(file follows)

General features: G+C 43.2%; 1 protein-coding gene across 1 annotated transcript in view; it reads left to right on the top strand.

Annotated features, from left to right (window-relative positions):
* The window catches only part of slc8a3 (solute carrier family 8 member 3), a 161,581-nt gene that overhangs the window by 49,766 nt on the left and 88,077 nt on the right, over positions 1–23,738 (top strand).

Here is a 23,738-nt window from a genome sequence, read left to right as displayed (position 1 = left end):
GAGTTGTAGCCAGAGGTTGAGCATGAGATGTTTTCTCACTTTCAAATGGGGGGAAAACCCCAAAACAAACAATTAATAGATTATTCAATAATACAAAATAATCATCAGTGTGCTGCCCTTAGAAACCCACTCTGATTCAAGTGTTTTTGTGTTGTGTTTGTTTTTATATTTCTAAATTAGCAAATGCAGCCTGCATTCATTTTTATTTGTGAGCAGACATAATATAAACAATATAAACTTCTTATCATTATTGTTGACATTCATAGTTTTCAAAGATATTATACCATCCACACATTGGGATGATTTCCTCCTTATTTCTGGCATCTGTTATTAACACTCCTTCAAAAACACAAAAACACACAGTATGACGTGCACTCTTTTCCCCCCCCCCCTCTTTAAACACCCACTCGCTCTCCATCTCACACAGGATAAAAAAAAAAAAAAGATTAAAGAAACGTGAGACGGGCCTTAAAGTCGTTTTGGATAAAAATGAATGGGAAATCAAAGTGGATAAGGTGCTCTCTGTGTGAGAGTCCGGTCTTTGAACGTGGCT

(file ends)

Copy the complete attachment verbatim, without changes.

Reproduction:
General features: G+C 43.2%; 1 protein-coding gene across 1 annotated transcript in view; it reads left to right on the top strand.

Annotated features, from left to right (window-relative positions):
* The window catches only part of slc8a3 (solute carrier family 8 member 3), a 161,581-nt gene that overhangs the window by 49,766 nt on the left and 88,077 nt on the right, over positions 1–23,738 (top strand).

Here is a 23,738-nt window from a genome sequence, read left to right as displayed (position 1 = left end):
GAGTTGTAGCCAGAGGTTGAGCATGAGATGTTTTCTCACTTTCAAATGGGGGGAAAACCCCAAAACAAACAATTAATAGATTATTCAATAATACAAAATAATCATCAGTGTGCTGCCCTTAGAAACCCACTCTGATTCAAGTGTTTTTGTGTTGTGTTTGTTTTTATATTTCTAAATTAGCAAATGCAGCCTGCATTCATTTTTATTTGTGAGCAGACATAATATAAACAATATAAACTTCTTATCATTATTGTTGACATTCATAGTTTTCAAAGATATTATACCATCCACACATTGGGATGATTTCCTCCTTATTTCTGGCATCTGTTATTAACACTCCTTCAAAAACACAAAAACACACAGTATGACGTGCACTCTTTTCCCCCCCCCCCTCTTTAAACACCCACTCGCTCTCCATCTCACACAGGATAAAAAAAAAAAAAAGATTAAAGAAACGTGAGACGGGCCTTAAAGTCGTTTTGGATAAAAATGAATGGGAAATCAAAGTGGATAAGGTGCTCTCTGTGTGAGAGTCCGGTCTTTGAACGTGGCT